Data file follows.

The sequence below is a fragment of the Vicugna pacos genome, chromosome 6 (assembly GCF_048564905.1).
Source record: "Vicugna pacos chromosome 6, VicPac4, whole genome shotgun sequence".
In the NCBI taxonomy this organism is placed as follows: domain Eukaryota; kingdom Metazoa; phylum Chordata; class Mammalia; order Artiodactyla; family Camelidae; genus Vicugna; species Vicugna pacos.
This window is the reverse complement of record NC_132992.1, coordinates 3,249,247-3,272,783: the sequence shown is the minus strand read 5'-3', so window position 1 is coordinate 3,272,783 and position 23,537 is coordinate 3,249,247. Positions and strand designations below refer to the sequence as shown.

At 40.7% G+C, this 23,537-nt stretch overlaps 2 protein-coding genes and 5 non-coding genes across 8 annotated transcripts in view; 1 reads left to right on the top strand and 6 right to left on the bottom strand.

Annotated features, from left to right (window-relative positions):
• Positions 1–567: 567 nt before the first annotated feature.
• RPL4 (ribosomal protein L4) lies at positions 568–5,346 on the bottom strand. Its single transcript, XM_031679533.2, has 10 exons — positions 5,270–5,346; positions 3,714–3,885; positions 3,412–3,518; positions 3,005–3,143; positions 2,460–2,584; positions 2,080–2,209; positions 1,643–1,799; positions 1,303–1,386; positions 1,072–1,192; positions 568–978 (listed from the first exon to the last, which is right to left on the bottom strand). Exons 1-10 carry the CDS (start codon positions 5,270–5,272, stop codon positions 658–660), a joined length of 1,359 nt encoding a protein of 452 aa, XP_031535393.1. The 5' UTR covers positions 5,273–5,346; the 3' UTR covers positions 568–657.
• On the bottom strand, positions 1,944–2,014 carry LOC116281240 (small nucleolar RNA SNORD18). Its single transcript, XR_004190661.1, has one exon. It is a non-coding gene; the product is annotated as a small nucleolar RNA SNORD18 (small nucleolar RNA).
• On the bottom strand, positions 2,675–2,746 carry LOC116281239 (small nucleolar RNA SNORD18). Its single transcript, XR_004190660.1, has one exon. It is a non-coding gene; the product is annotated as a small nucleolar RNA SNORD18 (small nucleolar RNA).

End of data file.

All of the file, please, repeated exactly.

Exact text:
The sequence below is a fragment of the Vicugna pacos genome, chromosome 6 (assembly GCF_048564905.1).
Source record: "Vicugna pacos chromosome 6, VicPac4, whole genome shotgun sequence".
In the NCBI taxonomy this organism is placed as follows: domain Eukaryota; kingdom Metazoa; phylum Chordata; class Mammalia; order Artiodactyla; family Camelidae; genus Vicugna; species Vicugna pacos.
This window is the reverse complement of record NC_132992.1, coordinates 3,249,247-3,272,783: the sequence shown is the minus strand read 5'-3', so window position 1 is coordinate 3,272,783 and position 23,537 is coordinate 3,249,247. Positions and strand designations below refer to the sequence as shown.

At 40.7% G+C, this 23,537-nt stretch overlaps 2 protein-coding genes and 5 non-coding genes across 8 annotated transcripts in view; 1 reads left to right on the top strand and 6 right to left on the bottom strand.

Annotated features, from left to right (window-relative positions):
• Positions 1–567: 567 nt before the first annotated feature.
• RPL4 (ribosomal protein L4) lies at positions 568–5,346 on the bottom strand. Its single transcript, XM_031679533.2, has 10 exons — positions 5,270–5,346; positions 3,714–3,885; positions 3,412–3,518; positions 3,005–3,143; positions 2,460–2,584; positions 2,080–2,209; positions 1,643–1,799; positions 1,303–1,386; positions 1,072–1,192; positions 568–978 (listed from the first exon to the last, which is right to left on the bottom strand). Exons 1-10 carry the CDS (start codon positions 5,270–5,272, stop codon positions 658–660), a joined length of 1,359 nt encoding a protein of 452 aa, XP_031535393.1. The 5' UTR covers positions 5,273–5,346; the 3' UTR covers positions 568–657.
• On the bottom strand, positions 1,944–2,014 carry LOC116281240 (small nucleolar RNA SNORD18). Its single transcript, XR_004190661.1, has one exon. It is a non-coding gene; the product is annotated as a small nucleolar RNA SNORD18 (small nucleolar RNA).
• On the bottom strand, positions 2,675–2,746 carry LOC116281239 (small nucleolar RNA SNORD18). Its single transcript, XR_004190660.1, has one exon. It is a non-coding gene; the product is annotated as a small nucleolar RNA SNORD18 (small nucleolar RNA).